By AUDREY YOUNG
The big question the Democrats faced at their conference was not whether they should pass a motion of no-confidence in Alliance president Matt McCarten but whether they "no longer" had confidence in him.
Those two words in the motion implied that the party once had confidence in him, one delegate suggested.
The point was taken and the motion corrected. Unequivocally it stated: "That this conference has no confidence in the Alliance president, Matt McCarten." It was passed unanimously.
Matt McCarten is enemy No 1.
But if Alliance leader Jim Anderton had attended the Christchurch conference, which he didn't, he might just have walked Cook Strait to get there.
Feelings against outspoken Alliance leftists are running deep. They have been simmering for years between Mr McCarten's militant faction and the monetary reformist Democrats.
The Democrats tolerated Mr McCarten because he was close to Mr Anderton. But many felt they were valued only for their fundraising efforts, not their politics. They have been sneered at for years.
Mr Anderton has unleashed years of pent-up resentment against Mr McCarten and now it's payback time.
"Laila Harre, Matt McCarten and Willie Jackson do not fit into my sphere of comfort," Karapiro delegate John Kilbride said mildly. The tone intensified.
Awarding life membership to an elderly Stan Fitchett, who has run fundraising housie for years in Christchurch, former leader John Wright said the recipient knew more about being an "activist" than Mr McCarten ever would.
The new Democrat leader and Alliance whip, Grant Gillon, resorted to Muldoonist language. He derided the leftists as "the gulag squad", "refugees from the SUP [Socialist Unity Party]", "the loony left" and "agitators, not activists", who needed a good "flushing".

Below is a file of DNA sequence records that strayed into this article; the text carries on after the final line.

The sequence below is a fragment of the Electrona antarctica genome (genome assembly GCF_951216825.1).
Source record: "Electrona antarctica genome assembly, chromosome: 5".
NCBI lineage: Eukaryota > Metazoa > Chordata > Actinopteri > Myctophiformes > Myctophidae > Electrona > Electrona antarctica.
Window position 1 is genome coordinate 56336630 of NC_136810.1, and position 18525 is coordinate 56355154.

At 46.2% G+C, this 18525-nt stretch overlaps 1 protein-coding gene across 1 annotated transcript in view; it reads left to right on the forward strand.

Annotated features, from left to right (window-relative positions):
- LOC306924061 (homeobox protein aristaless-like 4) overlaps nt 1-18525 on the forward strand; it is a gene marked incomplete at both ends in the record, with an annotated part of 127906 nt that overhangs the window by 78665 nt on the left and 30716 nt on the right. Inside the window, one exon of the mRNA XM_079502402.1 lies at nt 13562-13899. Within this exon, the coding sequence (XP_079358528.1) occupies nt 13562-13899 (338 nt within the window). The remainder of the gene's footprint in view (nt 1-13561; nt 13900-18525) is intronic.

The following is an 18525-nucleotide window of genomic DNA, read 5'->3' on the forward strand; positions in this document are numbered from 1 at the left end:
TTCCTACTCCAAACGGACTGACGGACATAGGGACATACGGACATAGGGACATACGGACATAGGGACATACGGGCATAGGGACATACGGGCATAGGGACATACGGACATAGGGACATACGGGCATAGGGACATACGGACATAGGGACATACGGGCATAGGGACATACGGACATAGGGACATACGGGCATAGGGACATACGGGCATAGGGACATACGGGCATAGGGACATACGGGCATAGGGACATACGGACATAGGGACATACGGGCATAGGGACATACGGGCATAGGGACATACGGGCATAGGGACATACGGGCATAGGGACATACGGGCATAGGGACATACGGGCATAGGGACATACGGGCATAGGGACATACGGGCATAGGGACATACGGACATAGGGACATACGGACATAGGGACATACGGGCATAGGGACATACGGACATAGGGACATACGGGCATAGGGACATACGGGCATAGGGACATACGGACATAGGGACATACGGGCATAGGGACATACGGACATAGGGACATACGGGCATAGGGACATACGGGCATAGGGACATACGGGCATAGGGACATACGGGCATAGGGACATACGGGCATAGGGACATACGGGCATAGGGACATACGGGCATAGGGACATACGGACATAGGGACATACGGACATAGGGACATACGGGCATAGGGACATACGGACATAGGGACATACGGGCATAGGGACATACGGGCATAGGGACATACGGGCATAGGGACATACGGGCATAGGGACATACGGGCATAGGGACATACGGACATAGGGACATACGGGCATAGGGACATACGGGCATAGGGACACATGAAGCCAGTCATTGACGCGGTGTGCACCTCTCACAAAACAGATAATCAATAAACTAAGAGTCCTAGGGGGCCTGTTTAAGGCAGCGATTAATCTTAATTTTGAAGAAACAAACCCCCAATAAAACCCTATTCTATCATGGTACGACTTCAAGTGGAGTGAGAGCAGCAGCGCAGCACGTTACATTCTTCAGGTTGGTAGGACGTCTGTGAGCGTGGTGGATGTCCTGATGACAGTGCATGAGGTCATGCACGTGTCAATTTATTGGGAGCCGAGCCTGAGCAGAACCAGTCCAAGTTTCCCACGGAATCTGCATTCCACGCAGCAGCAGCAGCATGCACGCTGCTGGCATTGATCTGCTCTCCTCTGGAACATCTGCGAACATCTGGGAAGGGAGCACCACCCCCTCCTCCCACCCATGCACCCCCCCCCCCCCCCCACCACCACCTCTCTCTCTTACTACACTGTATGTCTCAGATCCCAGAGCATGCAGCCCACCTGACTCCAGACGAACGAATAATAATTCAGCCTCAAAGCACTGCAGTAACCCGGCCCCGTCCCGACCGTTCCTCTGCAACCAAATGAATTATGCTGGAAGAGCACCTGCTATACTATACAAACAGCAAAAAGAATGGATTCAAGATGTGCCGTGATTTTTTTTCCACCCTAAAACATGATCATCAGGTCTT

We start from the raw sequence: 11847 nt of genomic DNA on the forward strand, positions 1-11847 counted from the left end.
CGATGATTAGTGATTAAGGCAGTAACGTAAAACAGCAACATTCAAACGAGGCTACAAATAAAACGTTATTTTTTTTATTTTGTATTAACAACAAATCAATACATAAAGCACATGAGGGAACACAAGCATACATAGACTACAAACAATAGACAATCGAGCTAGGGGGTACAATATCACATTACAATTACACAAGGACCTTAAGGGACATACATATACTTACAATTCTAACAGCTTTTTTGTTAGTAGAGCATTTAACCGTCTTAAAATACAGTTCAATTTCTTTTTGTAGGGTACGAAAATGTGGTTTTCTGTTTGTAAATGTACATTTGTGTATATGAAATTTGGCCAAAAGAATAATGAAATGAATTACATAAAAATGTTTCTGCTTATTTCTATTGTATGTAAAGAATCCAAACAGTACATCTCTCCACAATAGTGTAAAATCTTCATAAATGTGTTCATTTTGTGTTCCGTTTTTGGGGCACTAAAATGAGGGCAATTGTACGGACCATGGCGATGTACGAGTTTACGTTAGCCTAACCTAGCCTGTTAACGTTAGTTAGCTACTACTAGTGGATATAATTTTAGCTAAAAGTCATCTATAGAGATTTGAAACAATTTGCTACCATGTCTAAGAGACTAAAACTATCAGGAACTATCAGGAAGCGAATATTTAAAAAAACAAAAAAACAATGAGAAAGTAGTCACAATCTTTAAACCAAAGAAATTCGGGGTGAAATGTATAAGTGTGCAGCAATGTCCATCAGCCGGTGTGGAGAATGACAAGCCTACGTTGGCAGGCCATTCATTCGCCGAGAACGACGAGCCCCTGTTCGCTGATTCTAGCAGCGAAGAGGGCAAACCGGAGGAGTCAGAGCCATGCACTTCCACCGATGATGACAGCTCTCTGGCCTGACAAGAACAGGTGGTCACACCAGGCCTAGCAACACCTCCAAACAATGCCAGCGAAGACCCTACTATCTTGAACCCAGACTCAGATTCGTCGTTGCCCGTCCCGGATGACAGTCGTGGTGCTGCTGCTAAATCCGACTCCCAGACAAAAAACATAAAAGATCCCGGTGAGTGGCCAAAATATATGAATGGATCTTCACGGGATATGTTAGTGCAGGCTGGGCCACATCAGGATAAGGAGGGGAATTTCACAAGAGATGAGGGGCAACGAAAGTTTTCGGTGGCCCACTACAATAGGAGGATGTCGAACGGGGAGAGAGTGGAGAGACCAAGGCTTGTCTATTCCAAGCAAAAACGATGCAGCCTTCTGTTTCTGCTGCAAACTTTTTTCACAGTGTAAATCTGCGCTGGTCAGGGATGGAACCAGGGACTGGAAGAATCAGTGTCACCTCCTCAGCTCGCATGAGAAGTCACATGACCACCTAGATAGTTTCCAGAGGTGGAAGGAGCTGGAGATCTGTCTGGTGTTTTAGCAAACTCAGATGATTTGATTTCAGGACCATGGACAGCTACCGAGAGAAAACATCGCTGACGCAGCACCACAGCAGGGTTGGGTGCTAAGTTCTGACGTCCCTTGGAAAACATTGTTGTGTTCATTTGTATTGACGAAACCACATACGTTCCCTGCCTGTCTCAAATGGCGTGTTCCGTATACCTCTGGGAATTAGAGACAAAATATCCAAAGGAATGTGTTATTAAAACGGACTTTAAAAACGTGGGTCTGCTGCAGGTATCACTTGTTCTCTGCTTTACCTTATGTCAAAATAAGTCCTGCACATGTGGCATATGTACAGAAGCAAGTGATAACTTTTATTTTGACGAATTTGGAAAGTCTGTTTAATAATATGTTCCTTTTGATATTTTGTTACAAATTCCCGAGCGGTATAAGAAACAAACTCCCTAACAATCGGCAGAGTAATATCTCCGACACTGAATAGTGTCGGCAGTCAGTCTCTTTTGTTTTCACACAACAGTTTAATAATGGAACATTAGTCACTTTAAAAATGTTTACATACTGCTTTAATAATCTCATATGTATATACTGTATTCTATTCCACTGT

Mr McCarten's unsurprising response was to call the Democrats a pack of parasites who should get out of the Alliance
Northern divisional chairman David Wilson responded yesterday: "This is the typical reaction of a trapped rat - they squeal."
Any hope of effecting a real truce ahead of tomorrow's Alliance caucus has gone up in flames. Mr Gillon, once a firefighter, turned political arsonist on the Alliance crisis.
The Democrats are Mr Anderton's spurs in the power struggle. They want to jettison the Alliance leftists - the rump of Mr Anderton's now-defunct NewLabour Party - and lay claim to a large chunk of the Alliance personality.
That is a deviation from the NewLabour activists' theory of evolution, a major irritant in cross-party relations. The Alliance was meant to cannibalise or absorb the four member parties that coalesced in 1991 into a single unitary party.
It was not a goal shared by the Greens, who left in 1997, by the well-established Democratic Party, which contested its first election as Social Credit 47 years ago, or by Mana Motuhake.
NewLabour voted to dissolve last year in a move towards its one-party ambition. Members became Alliance-only members, though MP Phillida Bunkle calls them "not-the-NewLabour Party" because they operate as an organised faction.
The distinction between the parties that make up the Alliance has largely been irrelevant to the public. It is now a vital factor in the power struggle between Mr Anderton and Mr McCarten.
The Democrats, who say they make up 40 per cent of the Alliance, are Mr Anderton's most solid loyalists, his backstay. The ex-NewLabour members are split. Mana Motuhake won't be forced to choose.
The Democrats are grateful for the credibility Mr Anderton in Government has brought to the Alliance and their party.
The once-derided crimplene suit and Skoda brigade now has two MPs, including one - Mr Wright, Under-Secretary for Economic Development, Revenue and Racing - in the Clark ministry. They needed Mr Anderton.
Mr Anderton now needs them - for moral authority and possibly their voting numbers on the ruling Alliance council.
If the Alliance miraculously survives this civil war, the Democrats will expect some reward for their loyalty.